Co-lyricist with the Manic Street Preachers who among his fans assumed the status of a British Kurt Cobain
Richey Edwards, who was declared legally dead on Sunday, was the former co-lyricist and rhythm guitarist of the rock band Manic Street Preachers; he disappeared from a London hotel room in February 1995, when he was 27, and there have been no confirmed sightings since.
Musically, Edwards contributed nothing to the band (he didn't sing, and in the early days of the Manics' live performances his guitar was often unplugged while he mimed his part). He was none the less a vital component of the group as its polemicist and co-lyricist (with Nicky Wire), and to the band's fans he was to assume the status of a British Kurt Cobain - an impulse towards self-destruction, evident since his teenage years, was part of his make-up.
Richard James Edwards was born on December 22 1967 at Blackwood, South Wales. His intellectual abilities were evident at Oakdale comprehensive school, Blackwood, where he earned three "A" grades at A-Level. At the University of Wales at Swansea he read Political History and briefly toyed with the notion of becoming a teacher.
Blackwood, from which all four members of the Manic Street Preachers hailed, is a small town in the former mining valleys of South Wales. Richey's father, a former miner, had to retrain as a hairdresser, and the band was born in the wake of the miners' strike and out of the depressed economic conditions of the time.
Richey Edwards and the bass-player Nicky Wire (real name Jones) were close friends from university, and were joined by James Dean Bradfield as singer/guitarist and his cousin, Sean Moore, on drums. Bradfield and Moore took on the role of composing the music; Edwards and Wire wrote the lyrics, as well as designing the records and the promotional material and taking care of the band's public image.
Initially they attempted to imitate The Clash, and produced little of worth musically. To get noticed, they attempted to be provocative (their third single featured a chorus with the line "I laughed when Lennon got shot"); and in an attempt to generate glamour in an era of drabness they applied eyeliner and spray-paint.
Gradually they began to make an impact on the charts. Their single Motown Junk made it to 92; You Love Us got to number 64; and Stay Beautiful reached number 40. After signing to Sony (to the irritation of indie fans), in 1992 they produced a commercial rock double-album, Generation Terrorists, which charted at number 13.
A second album, Gold Against The Soul, followed in 1993, featuring songs written by Edwards about insomnia, the impossibility of love, and the problems of becoming an adult. By this time, however, he was becoming increasingly disturbed. In May 1991, after a gig at Norwich, he had used a razor to inscribe "4 REAL" on his forearm, an act which necessitated a visit to hospital and 17 stitches. He had been a habitual self-harmer since his schooldays, and in an early interview with a teen magazine had once urged his fans to kill themselves before they reached the age of 13. He once said of his self-destructive impulse: "When I was young I just wanted to be noticed." Later on, he said, cutting himself helped him to concentrate.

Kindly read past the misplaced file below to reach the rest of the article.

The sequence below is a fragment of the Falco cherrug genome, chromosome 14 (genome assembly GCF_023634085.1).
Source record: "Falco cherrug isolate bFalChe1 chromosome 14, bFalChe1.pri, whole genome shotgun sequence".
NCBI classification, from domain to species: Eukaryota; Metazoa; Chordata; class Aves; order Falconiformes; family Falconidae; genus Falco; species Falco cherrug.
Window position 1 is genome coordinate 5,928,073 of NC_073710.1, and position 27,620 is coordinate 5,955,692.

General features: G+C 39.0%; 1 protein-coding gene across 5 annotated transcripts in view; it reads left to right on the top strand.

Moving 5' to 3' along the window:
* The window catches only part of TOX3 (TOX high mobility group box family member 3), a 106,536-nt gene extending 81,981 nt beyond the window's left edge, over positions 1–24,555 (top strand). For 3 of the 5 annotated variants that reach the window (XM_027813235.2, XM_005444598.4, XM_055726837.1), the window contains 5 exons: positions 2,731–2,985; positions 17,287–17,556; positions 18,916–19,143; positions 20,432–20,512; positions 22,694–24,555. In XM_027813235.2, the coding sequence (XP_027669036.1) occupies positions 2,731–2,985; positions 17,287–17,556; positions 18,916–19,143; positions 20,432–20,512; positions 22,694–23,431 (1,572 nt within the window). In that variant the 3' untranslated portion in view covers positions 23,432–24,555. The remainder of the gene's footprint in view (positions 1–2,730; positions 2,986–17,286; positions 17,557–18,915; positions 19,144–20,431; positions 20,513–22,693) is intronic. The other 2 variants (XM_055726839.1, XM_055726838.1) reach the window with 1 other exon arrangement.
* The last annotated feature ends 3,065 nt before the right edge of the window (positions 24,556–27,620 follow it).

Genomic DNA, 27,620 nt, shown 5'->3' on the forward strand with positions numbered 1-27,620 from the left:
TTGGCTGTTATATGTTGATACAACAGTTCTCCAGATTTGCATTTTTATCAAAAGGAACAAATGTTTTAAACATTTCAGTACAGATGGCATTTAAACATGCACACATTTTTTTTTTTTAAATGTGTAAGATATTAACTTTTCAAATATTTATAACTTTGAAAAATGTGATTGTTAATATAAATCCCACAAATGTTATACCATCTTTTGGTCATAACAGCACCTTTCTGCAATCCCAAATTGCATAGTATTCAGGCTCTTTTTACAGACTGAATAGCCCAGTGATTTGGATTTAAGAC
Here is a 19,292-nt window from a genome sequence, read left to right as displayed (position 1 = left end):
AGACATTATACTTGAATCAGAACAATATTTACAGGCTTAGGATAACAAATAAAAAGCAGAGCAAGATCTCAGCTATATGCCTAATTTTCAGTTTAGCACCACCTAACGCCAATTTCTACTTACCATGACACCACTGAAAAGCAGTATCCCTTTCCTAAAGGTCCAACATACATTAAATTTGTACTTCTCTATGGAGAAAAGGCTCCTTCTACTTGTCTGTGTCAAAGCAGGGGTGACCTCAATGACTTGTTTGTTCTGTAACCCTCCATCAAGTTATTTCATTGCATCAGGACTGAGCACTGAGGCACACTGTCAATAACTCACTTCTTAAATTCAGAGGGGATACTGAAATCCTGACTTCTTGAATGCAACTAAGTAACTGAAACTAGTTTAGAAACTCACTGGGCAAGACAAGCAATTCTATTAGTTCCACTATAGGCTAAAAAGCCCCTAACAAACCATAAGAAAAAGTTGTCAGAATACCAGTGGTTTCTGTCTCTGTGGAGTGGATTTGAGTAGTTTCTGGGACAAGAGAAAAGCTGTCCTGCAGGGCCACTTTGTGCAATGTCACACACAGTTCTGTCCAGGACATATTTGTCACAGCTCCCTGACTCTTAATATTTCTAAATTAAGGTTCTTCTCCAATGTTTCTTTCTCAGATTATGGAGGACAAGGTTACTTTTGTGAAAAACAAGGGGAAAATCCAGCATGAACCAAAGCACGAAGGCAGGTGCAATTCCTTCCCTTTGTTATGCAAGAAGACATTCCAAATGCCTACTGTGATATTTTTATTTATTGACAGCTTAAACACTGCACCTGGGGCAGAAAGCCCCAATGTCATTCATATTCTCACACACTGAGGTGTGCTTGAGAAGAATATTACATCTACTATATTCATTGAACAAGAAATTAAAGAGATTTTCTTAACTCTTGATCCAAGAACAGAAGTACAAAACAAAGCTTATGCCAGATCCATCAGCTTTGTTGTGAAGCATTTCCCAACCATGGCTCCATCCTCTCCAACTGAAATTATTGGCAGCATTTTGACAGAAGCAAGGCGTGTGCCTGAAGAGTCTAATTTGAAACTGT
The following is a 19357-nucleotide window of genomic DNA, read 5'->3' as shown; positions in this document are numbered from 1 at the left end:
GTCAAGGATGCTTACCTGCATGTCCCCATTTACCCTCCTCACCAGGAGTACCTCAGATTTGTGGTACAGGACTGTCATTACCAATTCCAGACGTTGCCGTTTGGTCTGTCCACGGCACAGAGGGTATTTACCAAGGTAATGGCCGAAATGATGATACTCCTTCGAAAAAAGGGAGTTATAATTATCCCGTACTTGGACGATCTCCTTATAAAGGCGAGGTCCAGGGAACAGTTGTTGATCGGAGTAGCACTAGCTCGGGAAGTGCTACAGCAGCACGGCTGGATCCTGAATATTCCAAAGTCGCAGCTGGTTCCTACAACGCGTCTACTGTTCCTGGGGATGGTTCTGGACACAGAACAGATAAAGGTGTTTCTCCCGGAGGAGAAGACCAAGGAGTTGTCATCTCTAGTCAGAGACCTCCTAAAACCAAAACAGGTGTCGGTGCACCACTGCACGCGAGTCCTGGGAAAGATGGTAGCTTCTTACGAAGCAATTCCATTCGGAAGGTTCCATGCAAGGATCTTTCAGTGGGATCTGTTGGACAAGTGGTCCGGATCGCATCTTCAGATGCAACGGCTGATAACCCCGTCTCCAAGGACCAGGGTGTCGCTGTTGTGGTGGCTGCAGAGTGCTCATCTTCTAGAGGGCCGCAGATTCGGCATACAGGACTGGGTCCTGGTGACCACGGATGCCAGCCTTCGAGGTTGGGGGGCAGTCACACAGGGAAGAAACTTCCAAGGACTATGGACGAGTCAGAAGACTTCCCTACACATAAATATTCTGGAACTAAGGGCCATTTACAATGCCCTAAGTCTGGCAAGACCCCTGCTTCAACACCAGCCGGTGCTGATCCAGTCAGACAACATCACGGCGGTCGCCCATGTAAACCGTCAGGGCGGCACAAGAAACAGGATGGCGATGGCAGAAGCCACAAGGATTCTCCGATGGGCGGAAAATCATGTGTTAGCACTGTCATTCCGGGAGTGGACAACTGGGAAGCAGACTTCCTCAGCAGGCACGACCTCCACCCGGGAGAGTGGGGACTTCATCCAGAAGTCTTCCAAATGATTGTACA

He was also becoming increasingly dependent on alcohol and was showing signs of anorexia. By the time of the band's third album, The Holy Bible (1994), for which he wrote many of the lyrics, Edwards's mental state had deteriorated badly. In July that year he was admitted to a psychiatric hospital in Cardiff and, later, to the Priory in London.
Edwards appeared to respond to treatment, and he rejoined the band for their autumn tour. He was on stage for a performance at the London Astoria on December 21 1994, at the close of which they smashed their equipment. It was to be his last appearance.
On February 2 1995, when the Manics were about to embark on a promotional trip to the United States, James Dean Bradfield went to collect Edwards from his room at a hotel in Bayswater, London. Getting no response, he and others broke down the door to find 30 sheets of lyrics but no sign of Edwards. His father found his son's passport and credit cards at Richey's flat in Cardiff; and on February 17 the police found his car at a service station near the Severn Bridge. It was widely assumed that he had committed suicide, although his body has never been found.
For the past 13 years Edwards has been the lost figure of rock, the industry's equivalent of Lord Lucan; there have been reputed sightings of him all over the world, from Goa to the Canary Islands. His songwriting royalties continued to be paid into a bank account which has remained untouched.
Many assumed that the band would disintegrate after Edwards's disappearance, but although they considered breaking up they rallied, and have achieved even greater success in the years since. A year after Edwards's disappearance, the Manic Street Preachers reached No 2 in the singles chart with A Design for Life, and a month later their album Everything Must Go also went to No 2.
The band never exploited their colleague's disappearance, and are only now recording an album which will feature many of the lyrics he left behind. They did not replace him and continued as a trio.
Richey Edwards could have been declared dead in 2002, after the seventh anniversary of his disappearance, but his family chose not to do so.